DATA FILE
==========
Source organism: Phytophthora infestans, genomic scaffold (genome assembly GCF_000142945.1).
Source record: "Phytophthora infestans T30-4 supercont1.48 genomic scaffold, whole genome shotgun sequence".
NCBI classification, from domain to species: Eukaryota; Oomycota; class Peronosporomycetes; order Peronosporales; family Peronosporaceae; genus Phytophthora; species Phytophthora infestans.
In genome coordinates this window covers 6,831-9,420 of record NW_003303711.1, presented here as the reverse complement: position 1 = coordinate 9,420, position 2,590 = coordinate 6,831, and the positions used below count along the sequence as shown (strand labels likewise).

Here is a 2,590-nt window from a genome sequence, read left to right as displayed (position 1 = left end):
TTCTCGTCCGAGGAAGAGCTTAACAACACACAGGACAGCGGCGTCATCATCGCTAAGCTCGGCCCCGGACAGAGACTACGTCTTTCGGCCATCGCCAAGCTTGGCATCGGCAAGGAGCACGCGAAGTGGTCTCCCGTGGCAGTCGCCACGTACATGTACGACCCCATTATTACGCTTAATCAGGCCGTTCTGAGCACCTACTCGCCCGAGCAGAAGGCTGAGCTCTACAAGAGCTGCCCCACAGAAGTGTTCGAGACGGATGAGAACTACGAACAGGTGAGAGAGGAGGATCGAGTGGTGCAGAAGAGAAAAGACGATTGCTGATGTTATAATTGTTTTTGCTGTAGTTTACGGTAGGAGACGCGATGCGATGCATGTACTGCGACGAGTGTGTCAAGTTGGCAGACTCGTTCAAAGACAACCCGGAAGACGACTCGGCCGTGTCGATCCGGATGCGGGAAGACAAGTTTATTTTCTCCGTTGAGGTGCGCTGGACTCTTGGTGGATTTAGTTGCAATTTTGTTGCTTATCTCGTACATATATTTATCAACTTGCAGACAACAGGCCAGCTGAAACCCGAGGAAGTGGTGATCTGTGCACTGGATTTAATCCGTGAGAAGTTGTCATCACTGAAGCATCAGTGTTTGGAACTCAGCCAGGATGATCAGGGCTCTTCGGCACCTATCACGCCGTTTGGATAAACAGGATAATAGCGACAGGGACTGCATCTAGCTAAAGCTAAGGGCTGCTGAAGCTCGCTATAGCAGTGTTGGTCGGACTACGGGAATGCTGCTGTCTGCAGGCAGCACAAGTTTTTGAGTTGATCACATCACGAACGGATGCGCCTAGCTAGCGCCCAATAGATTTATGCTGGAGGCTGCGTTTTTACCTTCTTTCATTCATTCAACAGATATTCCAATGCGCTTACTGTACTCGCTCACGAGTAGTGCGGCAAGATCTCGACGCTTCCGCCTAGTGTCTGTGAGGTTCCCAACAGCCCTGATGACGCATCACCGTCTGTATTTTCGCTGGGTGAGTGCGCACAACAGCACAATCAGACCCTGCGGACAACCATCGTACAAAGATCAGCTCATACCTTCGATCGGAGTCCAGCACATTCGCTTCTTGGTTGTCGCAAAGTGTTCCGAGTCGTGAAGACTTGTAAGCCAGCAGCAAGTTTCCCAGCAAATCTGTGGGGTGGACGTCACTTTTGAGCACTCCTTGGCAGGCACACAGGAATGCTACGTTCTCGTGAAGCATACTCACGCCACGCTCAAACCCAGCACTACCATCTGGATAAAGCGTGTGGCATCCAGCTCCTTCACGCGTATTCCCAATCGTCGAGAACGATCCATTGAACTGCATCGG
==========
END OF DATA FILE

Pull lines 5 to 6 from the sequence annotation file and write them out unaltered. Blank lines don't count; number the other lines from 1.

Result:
Here is a 2,590-nt window from a genome sequence, read left to right as displayed (position 1 = left end):
TTCTCGTCCGAGGAAGAGCTTAACAACACACAGGACAGCGGCGTCATCATCGCTAAGCTCGGCCCCGGACAGAGACTACGTCTTTCGGCCATCGCCAAGCTTGGCATCGGCAAGGAGCACGCGAAGTGGTCTCCCGTGGCAGTCGCCACGTACATGTACGACCCCATTATTACGCTTAATCAGGCCGTTCTGAGCACCTACTCGCCCGAGCAGAAGGCTGAGCTCTACAAGAGCTGCCCCACAGAAGTGTTCGAGACGGATGAGAACTACGAACAGGTGAGAGAGGAGGATCGAGTGGTGCAGAAGAGAAAAGACGATTGCTGATGTTATAATTGTTTTTGCTGTAGTTTACGGTAGGAGACGCGATGCGATGCATGTACTGCGACGAGTGTGTCAAGTTGGCAGACTCGTTCAAAGACAACCCGGAAGACGACTCGGCCGTGTCGATCCGGATGCGGGAAGACAAGTTTATTTTCTCCGTTGAGGTGCGCTGGACTCTTGGTGGATTTAGTTGCAATTTTGTTGCTTATCTCGTACATATATTTATCAACTTGCAGACAACAGGCCAGCTGAAACCCGAGGAAGTGGTGATCTGTGCACTGGATTTAATCCGTGAGAAGTTGTCATCACTGAAGCATCAGTGTTTGGAACTCAGCCAGGATGATCAGGGCTCTTCGGCACCTATCACGCCGTTTGGATAAACAGGATAATAGCGACAGGGACTGCATCTAGCTAAAGCTAAGGGCTGCTGAAGCTCGCTATAGCAGTGTTGGTCGGACTACGGGAATGCTGCTGTCTGCAGGCAGCACAAGTTTTTGAGTTGATCACATCACGAACGGATGCGCCTAGCTAGCGCCCAATAGATTTATGCTGGAGGCTGCGTTTTTACCTTCTTTCATTCATTCAACAGATATTCCAATGCGCTTACTGTACTCGCTCACGAGTAGTGCGGCAAGATCTCGACGCTTCCGCCTAGTGTCTGTGAGGTTCCCAACAGCCCTGATGACGCATCACCGTCTGTATTTTCGCTGGGTGAGTGCGCACAACAGCACAATCAGACCCTGCGGACAACCATCGTACAAAGATCAGCTCATACCTTCGATCGGAGTCCAGCACATTCGCTTCTTGGTTGTCGCAAAGTGTTCCGAGTCGTGAAGACTTGTAAGCCAGCAGCAAGTTTCCCAGCAAATCTGTGGGGTGGACGTCACTTTTGAGCACTCCTTGGCAGGCACACAGGAATGCTACGTTCTCGTGAAGCATACTCACGCCACGCTCAAACCCAGCACTACCATCTGGATAAAGCGTGTGGCATCCAGCTCCTTCACGCGTATTCCCAATCGTCGAGAACGATCCATTGAACTGCATCGG